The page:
Cheney credited Reagan with ending the Cold War, which he said led to the end of deficits. He suggested that Clinton deserves little credit for the good economic times; saying his appointment of Alan Greenspan was his only accomplishment. “I don’t think the economy suddenly turned around when Clinton and Gore arrived in Washington,” he said.

Source: D. Ian Hopper, Associated Press Jul 26, 2000

Supported Balanced Budget Amendment
Where he stands:
opposed the Equal Rights Amendment
anti-abortion rights
supported prayer in schools
supported balanced budget amendment
Source: (X-ref Education) US News & World Report Jul 11, 1999

Investment in defense brings economic growth
Today inflation’s so low we rarely talk about it - some 3%. And our workers are still the most productive in the world. American goods and services are competitive around the globe. The US is now the world’s number one exporter with more than $500 billion in exports expected this year. Our economy depends on the peace and security brought by our investment in defense. That investment was modest, even at its peak, and, I might add, worth every penny.
Source: Speech at Lawrence Technical University Sep 14, 1992

Don’t fund domestic priorities by cutting defense
The defense budget is not a pot of gold. We cannot fix the deficit of fund all of our domestic priorities simply with the response of, take it out of defense. Dismantling our military will not solve our domestic problem, but it will destroy our ability to protect our interest and to shape the direction of world events. To cut defense, we have to do it right, [like] a sweeping restructuring of our armed forces that will reduce defense spending while still preserving the military capabilities we need.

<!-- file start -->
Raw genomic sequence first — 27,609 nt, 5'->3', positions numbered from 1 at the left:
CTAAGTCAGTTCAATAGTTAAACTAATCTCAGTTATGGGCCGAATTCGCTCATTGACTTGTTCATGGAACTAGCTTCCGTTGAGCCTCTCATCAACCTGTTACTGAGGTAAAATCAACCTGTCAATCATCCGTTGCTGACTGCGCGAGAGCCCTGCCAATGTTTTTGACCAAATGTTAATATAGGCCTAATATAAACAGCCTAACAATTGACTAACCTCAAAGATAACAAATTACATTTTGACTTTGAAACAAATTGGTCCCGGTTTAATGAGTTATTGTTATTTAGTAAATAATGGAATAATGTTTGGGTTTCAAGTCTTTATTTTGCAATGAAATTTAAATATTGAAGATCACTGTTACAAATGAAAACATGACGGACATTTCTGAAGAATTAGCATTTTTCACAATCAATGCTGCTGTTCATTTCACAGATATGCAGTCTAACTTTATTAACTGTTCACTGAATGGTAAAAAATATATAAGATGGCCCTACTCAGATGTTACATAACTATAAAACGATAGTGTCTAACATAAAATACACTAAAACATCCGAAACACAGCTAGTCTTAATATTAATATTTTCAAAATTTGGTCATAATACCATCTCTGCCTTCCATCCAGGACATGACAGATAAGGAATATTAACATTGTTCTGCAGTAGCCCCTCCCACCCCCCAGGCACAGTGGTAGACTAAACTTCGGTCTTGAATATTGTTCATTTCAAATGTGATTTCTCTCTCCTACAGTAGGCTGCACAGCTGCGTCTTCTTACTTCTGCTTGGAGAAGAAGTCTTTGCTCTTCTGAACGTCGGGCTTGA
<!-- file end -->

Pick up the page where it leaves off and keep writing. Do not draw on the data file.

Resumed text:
Source: Speech at Lawrence Technical University Sep 14, 1992

Co-sponsored numerous bills for balancing the budget
Cheney co-sponsored the following bills in Congress:
H.J.RES.147 (1984):A joint resolution proposing an amendment to the Constitution to require that congressional resolutions setting forth levels of total budget outlays and Federal revenues must be agreed to by two-thirds vote of both Houses of the Congress if the level of outlays exceeds the level of revenues.
H.R.5000 (1984) and H.R.1481 (1986):A bill to authorize the President, on a limited basis, to impound funds made available for the fiscal year when economic conditions necessitate reductions in the Federal deficit.
H.R.3520 (1986):A bill to require a graduated reduction of the Federal budget deficit, to balance the budget, to establish emergency procedures to avoid deficit overages.
H.J.RES.321 (1988):A joint resolution proposing an amendment to the Constitution to provide for a balanced budget for the United States Government and for greater accountability in the enactment of tax legislation.
Source: Thomas Register of Congressional Votes Jan 1, 1986

Supported biennial budgeting for deficit reduction
Cheney co-sponsored the following bills in Congress:
H.R.748 (1986):A bill to amend the Congressional Budget Act of 1974 to provide for a two-year (biennial) budgeting cycle, and for other purposes.
H.J.RES.404 (1984):A joint resolution proposing an amendment to the Constitution of the United States allowing an item veto in appropriations bills.
H.J.RES.243 (1984):A joint resolution proposing an amendment to the Constitution relating to Federal budget procedures.
Source: Thomas Register of Congressional Votes Jan 1, 1986